As the parent of two teenagers, one who just finished the college admissions process, I was justifiably outraged at the news of the college admissions scandal that involved more than 50 wealthy parents along with top college coaches, testing proctors, and led by a ringleader who was paid more than $25 million in the most elaborate college fraud scheme on record.

Social media has been buzzing since the news broke with most acknowledging that this is simply shining a light on common practices that have been employed by the wealthy for years. I could rant on about the injustice and inequality of this system and how it is creating a greater chasm between this elite class of wealthy individuals and the rest of us. However, I, too, have observed with my own eyes the efforts by parents to get their kids’ grades adjusted on their high school transcripts, the large sums of money paid to college admissions coaches who try to advise students on ways to get an advantage in the process, as well as the straightforward competitiveness with the ultimate goal of landing their kids in an Ivy League school.

While my family does not have the means nor would we stoop to bribery, we have spent money on tutoring for the SAT exam and invested thousands of dollars in summer programs to help our older son develop his athletic skills and get “looks” from coaches. Now that I am on the other side of the process, I can’t deny that those things were important. Nonetheless, I’ve found that the skill that most helped my son land a spot in a top tier school was his ability to communicate effectively.

“What I immediately noticed in my son was his confidence when trying to communicate his ideas to me and anyone else who would pay attention.”

For the past 18 years, I have carefully observed my children, desperate to find the genetic linkage they shared with me and their dad. It is a remarkable thing having children because your inner narcissist eventually surfaces like a heat-seeking missile as you try to find all those wonderful characteristics of your children that you can attribute to yourself (and remind your partner about relentlessly). With my children, I marveled at their differences from one another and from me and my husband. I admire them both for their unique skills and accomplishments and continually find myself perplexed at how they turned out to be the young men they have become.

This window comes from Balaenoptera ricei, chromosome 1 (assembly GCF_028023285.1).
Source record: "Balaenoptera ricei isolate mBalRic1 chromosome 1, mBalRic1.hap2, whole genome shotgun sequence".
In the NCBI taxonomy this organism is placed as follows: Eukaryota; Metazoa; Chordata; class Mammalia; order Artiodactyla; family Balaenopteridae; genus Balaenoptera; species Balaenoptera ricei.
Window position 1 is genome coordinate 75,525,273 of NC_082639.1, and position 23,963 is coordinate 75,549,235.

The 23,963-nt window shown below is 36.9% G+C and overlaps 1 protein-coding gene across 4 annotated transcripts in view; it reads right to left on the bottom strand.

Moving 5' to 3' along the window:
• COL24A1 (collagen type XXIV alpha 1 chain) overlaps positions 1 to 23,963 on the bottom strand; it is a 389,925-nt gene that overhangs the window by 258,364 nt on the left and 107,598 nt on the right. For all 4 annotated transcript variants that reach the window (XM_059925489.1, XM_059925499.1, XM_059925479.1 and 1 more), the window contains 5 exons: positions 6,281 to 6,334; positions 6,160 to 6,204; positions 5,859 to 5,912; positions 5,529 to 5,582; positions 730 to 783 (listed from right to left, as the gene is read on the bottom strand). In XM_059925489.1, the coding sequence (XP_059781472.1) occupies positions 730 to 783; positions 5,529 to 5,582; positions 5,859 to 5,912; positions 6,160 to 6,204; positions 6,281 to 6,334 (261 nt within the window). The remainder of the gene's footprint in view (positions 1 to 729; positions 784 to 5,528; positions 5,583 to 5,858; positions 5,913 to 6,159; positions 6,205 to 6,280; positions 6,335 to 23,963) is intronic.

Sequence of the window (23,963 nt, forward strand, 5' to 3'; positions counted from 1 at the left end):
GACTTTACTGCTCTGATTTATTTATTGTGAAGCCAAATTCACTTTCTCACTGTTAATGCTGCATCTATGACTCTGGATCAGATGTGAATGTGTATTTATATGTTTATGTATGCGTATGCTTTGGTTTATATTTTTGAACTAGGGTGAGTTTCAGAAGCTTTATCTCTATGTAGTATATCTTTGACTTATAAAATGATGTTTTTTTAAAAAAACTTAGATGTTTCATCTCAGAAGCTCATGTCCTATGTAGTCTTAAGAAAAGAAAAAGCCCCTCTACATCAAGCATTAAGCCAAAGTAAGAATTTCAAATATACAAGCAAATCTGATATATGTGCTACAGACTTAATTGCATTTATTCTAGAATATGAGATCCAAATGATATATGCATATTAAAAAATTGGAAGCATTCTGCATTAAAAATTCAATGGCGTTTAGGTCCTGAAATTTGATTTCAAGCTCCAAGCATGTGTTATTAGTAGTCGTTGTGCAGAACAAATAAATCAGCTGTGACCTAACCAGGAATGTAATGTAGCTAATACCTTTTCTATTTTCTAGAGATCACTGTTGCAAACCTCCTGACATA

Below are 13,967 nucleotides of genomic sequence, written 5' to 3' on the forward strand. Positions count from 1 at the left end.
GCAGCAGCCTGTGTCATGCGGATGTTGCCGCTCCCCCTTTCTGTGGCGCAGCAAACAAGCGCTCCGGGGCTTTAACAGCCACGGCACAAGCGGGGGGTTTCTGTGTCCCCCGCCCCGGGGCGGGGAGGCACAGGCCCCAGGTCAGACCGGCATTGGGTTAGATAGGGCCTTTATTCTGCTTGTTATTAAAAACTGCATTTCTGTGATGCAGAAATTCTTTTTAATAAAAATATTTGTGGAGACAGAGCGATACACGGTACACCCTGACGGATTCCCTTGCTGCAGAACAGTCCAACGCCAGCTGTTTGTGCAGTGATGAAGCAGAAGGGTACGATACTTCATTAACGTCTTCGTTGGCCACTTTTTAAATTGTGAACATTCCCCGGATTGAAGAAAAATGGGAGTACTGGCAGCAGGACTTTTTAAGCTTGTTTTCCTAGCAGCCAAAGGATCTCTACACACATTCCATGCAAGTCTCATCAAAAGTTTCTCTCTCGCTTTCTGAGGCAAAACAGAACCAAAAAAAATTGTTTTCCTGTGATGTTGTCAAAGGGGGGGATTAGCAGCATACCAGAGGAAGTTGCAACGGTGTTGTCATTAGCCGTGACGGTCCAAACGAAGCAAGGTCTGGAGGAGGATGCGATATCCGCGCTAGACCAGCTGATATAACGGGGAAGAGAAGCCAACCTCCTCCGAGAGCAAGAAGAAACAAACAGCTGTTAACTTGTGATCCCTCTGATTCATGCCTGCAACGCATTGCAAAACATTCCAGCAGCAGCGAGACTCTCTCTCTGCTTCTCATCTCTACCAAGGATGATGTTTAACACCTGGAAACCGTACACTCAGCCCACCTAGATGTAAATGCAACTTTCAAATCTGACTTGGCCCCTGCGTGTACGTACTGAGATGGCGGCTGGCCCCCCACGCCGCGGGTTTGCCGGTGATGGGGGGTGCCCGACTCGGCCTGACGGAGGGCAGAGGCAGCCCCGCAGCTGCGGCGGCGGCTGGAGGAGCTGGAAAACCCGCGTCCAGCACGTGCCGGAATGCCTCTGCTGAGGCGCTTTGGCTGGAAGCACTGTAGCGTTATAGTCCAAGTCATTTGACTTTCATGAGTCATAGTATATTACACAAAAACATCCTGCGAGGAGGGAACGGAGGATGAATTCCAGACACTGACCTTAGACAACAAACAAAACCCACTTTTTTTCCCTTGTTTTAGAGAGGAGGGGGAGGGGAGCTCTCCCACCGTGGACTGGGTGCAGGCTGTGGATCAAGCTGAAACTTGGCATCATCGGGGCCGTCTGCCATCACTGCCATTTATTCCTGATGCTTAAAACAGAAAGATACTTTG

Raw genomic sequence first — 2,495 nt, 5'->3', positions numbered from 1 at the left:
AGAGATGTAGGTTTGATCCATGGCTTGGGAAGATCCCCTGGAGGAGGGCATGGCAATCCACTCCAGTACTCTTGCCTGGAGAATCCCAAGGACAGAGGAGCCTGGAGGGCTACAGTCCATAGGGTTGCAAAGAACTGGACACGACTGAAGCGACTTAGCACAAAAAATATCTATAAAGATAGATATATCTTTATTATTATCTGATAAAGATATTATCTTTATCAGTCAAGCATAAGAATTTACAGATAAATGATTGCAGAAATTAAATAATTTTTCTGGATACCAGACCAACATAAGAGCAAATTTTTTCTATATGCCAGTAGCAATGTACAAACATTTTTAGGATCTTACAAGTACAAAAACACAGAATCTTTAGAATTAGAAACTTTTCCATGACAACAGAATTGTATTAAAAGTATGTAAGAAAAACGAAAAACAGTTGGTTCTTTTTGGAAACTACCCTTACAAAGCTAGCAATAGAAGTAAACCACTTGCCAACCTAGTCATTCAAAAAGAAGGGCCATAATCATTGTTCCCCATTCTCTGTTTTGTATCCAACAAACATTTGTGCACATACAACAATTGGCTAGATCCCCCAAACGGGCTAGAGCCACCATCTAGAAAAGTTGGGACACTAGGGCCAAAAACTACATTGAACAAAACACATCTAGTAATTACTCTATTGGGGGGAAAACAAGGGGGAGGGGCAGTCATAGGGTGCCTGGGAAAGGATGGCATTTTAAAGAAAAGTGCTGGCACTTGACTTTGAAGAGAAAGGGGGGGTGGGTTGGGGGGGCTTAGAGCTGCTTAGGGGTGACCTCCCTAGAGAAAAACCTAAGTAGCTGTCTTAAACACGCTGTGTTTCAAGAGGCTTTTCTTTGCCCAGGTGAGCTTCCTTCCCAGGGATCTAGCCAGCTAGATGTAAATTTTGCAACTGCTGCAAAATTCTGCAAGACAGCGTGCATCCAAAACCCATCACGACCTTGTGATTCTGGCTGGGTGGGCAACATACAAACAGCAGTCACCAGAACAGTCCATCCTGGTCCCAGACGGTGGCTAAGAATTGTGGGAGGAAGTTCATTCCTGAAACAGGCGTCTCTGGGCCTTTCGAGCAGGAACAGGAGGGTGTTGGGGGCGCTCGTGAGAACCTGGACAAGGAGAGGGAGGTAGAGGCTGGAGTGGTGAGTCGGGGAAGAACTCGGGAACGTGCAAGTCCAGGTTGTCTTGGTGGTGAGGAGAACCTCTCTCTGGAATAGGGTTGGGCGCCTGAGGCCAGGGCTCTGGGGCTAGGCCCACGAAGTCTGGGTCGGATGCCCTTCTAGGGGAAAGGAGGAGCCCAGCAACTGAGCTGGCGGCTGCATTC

As we embarked on my older son’s senior year (or as my younger son likes to call it: the year when none of the focus was on him), he had a clear plan in place for what he wanted. He is an athlete and had been pursuing a very small list of schools where he hoped to play lacrosse. He spent the summer writing and rewriting (and having me edit) his numerous essays trying to evoke his passions for the schools and showcase how he had overcome adversity (I am still trying to figure out how he pulled that feat off given his life of relative privilege). Even more, what I immediately noticed in my son was his confidence when trying to communicate his ideas to me and anyone else who would pay attention.

“I imagined what my own young adult life might have been like if I commanded such confidence and competence when speaking.”

In the summer between his sophomore and junior years of high school, he interned for our company and had no reservations when getting up in front of my team to present the findings of projects he had been working on. I recall sitting in our conference room and forgetting that this child had once been attached to me. Me, the person who, until about six or seven years ago would practically throw up before having to give a presentation. My husband is not much of an extrovert either and does not have a silver tongue. I struggled to understand how my offspring mastered these skills.